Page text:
**Conjecture would also imply that photons have to be strictly massless**

I am rather happy about the following new hep-th preprint that adds 21 pages of somewhat nontrivial thoughts to some heuristic arguments that I always liked to spread. Just to be sure, Harvard's Matt Reece released his paper

Photon Masses in the Landscape and the SwamplandWhat's going on? Quantum field theory courses usually start with scalar fields and the Klein-Gordon Lagrangian. At some moment, people want to learn about some empirically vital quantum field, the electromagnetic field, whose Lagrangian is\[

{\mathcal L}_\gamma = -\frac 14 F_{\mu\nu} F^{\mu\nu}.

\] The action is invariant under the \(U(1)\) gauge invariance which is why 3+1 polarizations of the \(A_\mu\) field are reduced to the \((D-2)\) i.e. two transverse physical polarizations of the spin-1 photon. Are there also massive spin-one bosons?

Yes, there are, e.g. W-bosons and Z-bosons that were discovered at CERN more than 30 years ago. The addition of masses naively corresponds to a simple mass term\[

{\mathcal L}_{\rm mass} = \frac {m^2}{2} A_\mu A^\mu.

\] A problem is that this term isn't gauge-invariant. So the theory must be defined without the gauge invariance and we can't consistently reduce the 3+1 polarizations (including one, time-like polarization that has the wrong sign of the norm so it would lead to negative probabilities) to 3 (for a massless photon, 2) polarizations.

However, the Standard Model allows massive spin-1 bosons by the Higgs mechanism. The fundamental Lagrangian actually

*is*gauge-invariant and the gauge-invariance-violating mass term above isn't included directly. Instead, it is generated from the Higgs field's vacuum expectation value \(\langle h\rangle = v\) through the interactions of the gauge field \(W_\mu\) or \(Z_\mu\) with the Higgs field that is included in the Higgs boson's kinetic term \(\partial_\mu h \cdot\partial^\mu h\) once the partial derivatives are replaced with the covariant derivatives. These covariant derivatives \(D_\mu=\partial_\mu - i g A_\mu\) are not only allowed but needed to construct gauge-invariant kinetic terms

So the W-bosons and Z-bosons get their masses via the interaction with the Higgs boson (that's also true for the fermions – leptons and quarks). This is the pretty way to generate masses of spin-1 bosons. It is exploited by the Standard Model and the Higgs mechanism is the last big clear discovery of experimental particle physicists. So massive gauge bosons automatically point to the Higgs mechanism.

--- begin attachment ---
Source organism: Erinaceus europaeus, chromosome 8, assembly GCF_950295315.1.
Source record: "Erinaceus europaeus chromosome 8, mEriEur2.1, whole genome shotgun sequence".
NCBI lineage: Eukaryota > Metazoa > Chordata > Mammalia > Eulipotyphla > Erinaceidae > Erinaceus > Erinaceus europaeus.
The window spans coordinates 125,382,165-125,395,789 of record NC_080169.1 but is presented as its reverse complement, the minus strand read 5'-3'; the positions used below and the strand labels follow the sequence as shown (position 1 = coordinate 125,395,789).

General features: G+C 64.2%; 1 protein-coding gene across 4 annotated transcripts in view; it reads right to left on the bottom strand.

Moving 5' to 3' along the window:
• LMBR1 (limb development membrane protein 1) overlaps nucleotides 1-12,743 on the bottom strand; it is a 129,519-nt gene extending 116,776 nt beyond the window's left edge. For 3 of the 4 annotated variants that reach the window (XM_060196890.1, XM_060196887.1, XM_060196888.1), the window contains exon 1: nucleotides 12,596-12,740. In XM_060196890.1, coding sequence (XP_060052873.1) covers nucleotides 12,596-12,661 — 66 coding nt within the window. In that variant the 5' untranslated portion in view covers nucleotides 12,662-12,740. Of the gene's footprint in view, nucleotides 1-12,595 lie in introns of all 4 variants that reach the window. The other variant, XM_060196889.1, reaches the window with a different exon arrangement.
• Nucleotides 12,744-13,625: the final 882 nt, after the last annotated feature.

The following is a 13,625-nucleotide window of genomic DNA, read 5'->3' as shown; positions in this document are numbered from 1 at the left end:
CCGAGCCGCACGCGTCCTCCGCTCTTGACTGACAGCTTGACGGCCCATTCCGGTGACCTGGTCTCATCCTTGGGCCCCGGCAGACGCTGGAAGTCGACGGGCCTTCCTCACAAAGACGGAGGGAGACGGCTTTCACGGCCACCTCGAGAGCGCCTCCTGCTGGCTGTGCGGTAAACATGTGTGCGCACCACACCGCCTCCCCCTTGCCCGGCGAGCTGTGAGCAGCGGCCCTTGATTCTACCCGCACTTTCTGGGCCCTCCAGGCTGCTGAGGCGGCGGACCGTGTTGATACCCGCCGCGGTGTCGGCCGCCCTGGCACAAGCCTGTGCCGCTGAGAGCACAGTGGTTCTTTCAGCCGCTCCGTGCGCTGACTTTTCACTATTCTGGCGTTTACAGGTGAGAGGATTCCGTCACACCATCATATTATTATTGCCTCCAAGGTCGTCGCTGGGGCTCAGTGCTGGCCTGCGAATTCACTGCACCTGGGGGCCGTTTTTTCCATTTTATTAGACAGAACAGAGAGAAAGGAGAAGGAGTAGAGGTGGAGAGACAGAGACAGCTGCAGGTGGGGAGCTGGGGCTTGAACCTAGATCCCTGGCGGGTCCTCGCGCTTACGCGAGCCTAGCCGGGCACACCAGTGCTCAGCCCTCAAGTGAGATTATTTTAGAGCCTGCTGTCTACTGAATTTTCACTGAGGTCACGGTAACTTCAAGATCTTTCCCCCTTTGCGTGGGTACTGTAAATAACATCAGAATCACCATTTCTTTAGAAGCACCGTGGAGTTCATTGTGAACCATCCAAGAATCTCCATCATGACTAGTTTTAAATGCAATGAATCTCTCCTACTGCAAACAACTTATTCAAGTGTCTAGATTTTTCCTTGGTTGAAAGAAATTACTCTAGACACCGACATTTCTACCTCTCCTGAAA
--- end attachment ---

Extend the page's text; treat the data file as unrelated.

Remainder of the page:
But then there's the "ugly" way – and I've always considered it an ugly way – to make spin-1 bosons massive, the Stückelberg mechanism. The mass term for the photons is rewritten as\[

{\mathcal L}_{\rm mass} = \frac 12 f_{\theta}^2 (\partial_\mu \theta - eA_\mu)^2.

\] We added a new scalar field \(\theta\) and preserved the gauge invariance \(A_\mu\to A_\mu +(1/e)\partial_\mu \alpha\) but the new scalar field must also transform under it, \(\theta\to \theta+\alpha\). Because we have the same "amount" of gauge invariance as we have in the massless photons, but there is one scalar field added, we end up with 3 physical polarizations of the massive particle instead of the massless photon's two polarizations. They're the ordinary three spatial or transverse polarizations of a massless vector particle, \(x,y,z\).

One may gauge-fix the Stückelberg action by setting \(\theta=0\) which reduces the system to the Proca action for the "regular" massive spin-1 boson. But the advantage of the Stückelberg form is that you know how to write down the field's interactions with others in a gauge-invariant way.

The mass of the (Swiss) Ernst Stückelberg's boson is \(m_A = ef_\theta\). You may send it zero either by sending the gauge coupling \(e\to 0\) or sending \(f_\theta\to 0\) or some combination of both. Note that \(e\to 0\) is something that the weak gravity conjecture labels dangerous and, under certain assumptions, forbidden. OK, this kind of a description of a massive spin-1 boson doesn't seem to be exploited by the Standard Model. It's ugly because the scalar field transforms in a suicidal way and the theory doesn't point to any non-Abelian gauge symmetry and other pretty things.

In principle, people would always say that the photon that we know and love (and especially see) can in principle be massive, thanks to a Stückelberg mechanism. Well, I always protested when someone presented it as a real possibility. If a photon were massive, we still know that the mass must be much smaller than the inverse radius of the Earth – because we know that the magnetic fields around the Earth behave as those in the proper massless electromagnetism, not in some Proca-Yukawa way. And if the photon were massive but this light, it would at least amount to a new, unsubstantiated fine-tuning. It's more likely and we are encouraged to assume that the photon is exactly massless.